Lymph Node Colonization Dynamics after Oral Salmonella Typhimurium Infection in Mice

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Abstract

An understanding of how pathogens colonize their hosts is crucial for the rational design of vaccines or therapy. While the molecular factors facilitating the invasion and systemic infection by pathogens are a central focus of research in microbiology, the population biological aspects of colonization are still poorly understood. Here, we investigated the early colonization dynamics of Salmonella enterica subspecies 1 serovar Typhimurium (S. Tm) in the streptomycin mouse model for diarrhea. We focused on the first step on the way to systemic infection - the colonization of the cecal lymph node (cLN) from the gut - and studied roles of inflammation, dendritic cells and innate immune effectors in the colonization process. To this end, we inoculated mice with mixtures of seven wild type isogenic tagged strains (WITS) of S. Tm. The experimental data were analyzed with a newly developed mathematical model describing the stochastic immigration, replication and clearance of bacteria in the cLN. We estimated that in the beginning of infection only 300 bacterial cells arrive in the cLN per day. We further found that inflammation decreases the net replication rate in the cLN by 23{%}. In ccr7-/- mice, in which dendritic cell movement is impaired, the bacterial migration rate was reduced 10-fold. In contrast, cybb-/- mice that cannot generate toxic reactive oxygen species displayed a 4-fold higher migration rate from gut to cLN than wild type mice. Thus, combining infections with mixed inocula of barcoded strains and mathematical analysis represents a powerful method for disentangling immigration into the cLN from replication in this compartment. The estimated parameters provide an important baseline to assess and predict the efficacy of interventions. {©} 2013 Kaiser et al.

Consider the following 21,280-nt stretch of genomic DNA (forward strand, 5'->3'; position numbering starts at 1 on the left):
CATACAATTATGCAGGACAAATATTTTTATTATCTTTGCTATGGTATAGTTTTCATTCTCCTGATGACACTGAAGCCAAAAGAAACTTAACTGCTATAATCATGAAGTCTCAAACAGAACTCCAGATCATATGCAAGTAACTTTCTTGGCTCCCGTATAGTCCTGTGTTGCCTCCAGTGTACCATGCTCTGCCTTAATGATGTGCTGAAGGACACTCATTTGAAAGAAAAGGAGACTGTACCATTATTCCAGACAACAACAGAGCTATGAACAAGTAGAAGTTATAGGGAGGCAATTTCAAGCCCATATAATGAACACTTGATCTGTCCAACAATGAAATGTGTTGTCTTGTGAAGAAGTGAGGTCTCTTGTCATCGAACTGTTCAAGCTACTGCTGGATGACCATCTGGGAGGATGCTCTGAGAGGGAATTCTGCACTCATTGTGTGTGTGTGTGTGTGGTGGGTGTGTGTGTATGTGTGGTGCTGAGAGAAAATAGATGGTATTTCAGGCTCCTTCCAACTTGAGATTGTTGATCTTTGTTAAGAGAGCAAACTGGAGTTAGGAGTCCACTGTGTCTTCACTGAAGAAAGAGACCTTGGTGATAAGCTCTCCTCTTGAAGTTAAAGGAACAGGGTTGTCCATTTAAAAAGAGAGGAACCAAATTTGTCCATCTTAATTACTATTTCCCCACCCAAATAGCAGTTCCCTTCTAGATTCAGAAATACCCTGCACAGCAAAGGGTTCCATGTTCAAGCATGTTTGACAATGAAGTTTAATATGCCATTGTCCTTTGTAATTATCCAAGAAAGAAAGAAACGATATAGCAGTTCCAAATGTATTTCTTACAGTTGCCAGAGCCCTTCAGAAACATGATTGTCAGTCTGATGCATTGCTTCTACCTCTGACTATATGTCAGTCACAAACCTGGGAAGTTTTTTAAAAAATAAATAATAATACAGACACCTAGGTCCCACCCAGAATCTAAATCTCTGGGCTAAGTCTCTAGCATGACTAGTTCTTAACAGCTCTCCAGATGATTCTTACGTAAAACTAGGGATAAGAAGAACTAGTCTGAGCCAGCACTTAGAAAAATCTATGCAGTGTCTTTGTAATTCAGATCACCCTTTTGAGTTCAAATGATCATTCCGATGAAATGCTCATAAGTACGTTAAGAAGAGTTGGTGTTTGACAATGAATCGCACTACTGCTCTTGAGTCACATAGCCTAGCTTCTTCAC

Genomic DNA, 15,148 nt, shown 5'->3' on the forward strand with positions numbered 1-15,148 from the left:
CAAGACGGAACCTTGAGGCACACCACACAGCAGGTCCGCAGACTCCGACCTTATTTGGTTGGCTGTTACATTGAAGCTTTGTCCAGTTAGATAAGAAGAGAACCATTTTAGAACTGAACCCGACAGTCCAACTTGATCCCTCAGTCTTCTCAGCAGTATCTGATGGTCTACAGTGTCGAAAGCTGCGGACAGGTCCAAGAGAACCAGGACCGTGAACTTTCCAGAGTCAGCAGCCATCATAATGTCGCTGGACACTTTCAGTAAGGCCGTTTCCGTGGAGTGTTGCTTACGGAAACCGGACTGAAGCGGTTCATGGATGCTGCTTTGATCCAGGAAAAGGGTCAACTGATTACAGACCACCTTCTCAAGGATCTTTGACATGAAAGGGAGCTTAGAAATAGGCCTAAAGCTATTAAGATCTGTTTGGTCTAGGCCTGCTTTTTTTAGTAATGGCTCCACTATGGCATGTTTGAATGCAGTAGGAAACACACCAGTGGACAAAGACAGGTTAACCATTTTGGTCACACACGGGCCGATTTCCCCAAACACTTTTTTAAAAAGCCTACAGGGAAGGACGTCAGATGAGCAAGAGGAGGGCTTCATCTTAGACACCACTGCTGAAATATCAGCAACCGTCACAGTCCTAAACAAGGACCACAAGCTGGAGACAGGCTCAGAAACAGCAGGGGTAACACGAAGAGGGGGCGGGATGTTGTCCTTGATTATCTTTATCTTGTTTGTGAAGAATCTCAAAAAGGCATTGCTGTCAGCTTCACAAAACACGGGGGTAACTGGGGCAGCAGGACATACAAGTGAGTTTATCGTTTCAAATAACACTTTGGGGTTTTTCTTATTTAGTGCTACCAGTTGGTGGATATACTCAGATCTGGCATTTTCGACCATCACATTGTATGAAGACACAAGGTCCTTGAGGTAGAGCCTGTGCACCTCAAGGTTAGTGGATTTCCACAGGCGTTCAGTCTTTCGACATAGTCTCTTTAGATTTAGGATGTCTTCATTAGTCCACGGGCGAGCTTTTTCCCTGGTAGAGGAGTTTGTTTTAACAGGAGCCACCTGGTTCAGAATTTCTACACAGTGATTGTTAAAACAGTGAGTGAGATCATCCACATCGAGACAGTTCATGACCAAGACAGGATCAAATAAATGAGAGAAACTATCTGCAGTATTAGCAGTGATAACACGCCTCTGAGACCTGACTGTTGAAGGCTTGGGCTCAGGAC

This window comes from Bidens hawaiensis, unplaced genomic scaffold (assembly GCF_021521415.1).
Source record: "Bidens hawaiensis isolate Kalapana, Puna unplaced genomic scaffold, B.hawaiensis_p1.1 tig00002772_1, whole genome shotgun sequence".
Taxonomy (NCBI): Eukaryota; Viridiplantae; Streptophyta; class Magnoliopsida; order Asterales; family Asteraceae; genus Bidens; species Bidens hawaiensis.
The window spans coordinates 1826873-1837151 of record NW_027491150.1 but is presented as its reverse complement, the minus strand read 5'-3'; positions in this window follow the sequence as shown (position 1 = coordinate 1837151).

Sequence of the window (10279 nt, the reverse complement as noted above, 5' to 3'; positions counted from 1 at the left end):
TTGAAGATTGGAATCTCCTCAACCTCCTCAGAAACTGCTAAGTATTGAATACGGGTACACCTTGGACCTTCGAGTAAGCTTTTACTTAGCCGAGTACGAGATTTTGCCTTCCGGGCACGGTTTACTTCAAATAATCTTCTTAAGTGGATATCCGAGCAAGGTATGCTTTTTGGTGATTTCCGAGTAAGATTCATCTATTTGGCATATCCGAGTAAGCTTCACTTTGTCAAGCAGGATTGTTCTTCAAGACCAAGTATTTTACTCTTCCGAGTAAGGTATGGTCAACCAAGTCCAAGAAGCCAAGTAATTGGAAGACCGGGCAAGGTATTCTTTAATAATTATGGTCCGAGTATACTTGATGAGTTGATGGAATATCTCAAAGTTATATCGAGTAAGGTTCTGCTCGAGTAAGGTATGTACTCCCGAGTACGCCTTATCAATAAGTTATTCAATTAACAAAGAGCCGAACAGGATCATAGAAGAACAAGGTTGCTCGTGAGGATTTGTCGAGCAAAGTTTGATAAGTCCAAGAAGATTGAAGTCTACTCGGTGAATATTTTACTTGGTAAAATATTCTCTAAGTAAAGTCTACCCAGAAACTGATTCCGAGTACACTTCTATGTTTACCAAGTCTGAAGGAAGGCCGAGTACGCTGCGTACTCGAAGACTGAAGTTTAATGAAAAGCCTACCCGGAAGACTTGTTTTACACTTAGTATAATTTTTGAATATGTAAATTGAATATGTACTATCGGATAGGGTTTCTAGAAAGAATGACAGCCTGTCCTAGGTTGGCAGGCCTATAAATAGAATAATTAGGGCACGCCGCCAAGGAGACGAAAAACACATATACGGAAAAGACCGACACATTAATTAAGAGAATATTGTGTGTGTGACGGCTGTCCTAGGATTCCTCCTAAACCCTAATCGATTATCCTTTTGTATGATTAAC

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Kaiser, P., Slack, E., Grant, A. J., Hardt, W. D., & Regoes, R. R. (2013). Lymph Node Colonization Dynamics after Oral Salmonella Typhimurium Infection in Mice. PLoS Pathogens, 9(9). https://doi.org/10.1371/journal.ppat.1003532

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